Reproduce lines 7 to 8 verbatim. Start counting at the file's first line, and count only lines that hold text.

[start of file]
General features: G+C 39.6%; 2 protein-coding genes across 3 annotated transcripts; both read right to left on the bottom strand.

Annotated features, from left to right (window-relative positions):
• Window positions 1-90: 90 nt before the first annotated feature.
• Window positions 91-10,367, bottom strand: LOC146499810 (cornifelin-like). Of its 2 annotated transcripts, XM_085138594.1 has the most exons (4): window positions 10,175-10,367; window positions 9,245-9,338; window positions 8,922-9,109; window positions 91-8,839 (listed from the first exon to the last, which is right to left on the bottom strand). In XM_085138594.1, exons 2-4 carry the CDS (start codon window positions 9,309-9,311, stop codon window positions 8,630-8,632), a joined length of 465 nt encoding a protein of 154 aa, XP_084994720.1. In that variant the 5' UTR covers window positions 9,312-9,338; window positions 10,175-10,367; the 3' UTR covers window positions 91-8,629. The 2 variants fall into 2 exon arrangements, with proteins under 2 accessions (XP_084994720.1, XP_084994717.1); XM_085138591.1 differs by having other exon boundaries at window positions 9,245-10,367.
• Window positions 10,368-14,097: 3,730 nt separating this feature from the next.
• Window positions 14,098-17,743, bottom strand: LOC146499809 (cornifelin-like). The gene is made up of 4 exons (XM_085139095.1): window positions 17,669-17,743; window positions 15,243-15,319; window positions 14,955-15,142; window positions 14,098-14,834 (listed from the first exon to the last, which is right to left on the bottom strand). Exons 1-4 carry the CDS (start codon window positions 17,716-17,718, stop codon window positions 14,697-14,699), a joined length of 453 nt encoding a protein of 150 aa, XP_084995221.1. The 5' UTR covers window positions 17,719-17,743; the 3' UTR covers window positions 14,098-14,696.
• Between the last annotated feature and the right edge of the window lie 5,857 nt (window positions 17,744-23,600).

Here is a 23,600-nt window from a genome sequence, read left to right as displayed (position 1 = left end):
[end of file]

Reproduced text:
• Between the last annotated feature and the right edge of the window lie 5,857 nt (window positions 17,744-23,600).

Here is a 23,600-nt window from a genome sequence, read left to right as displayed (position 1 = left end):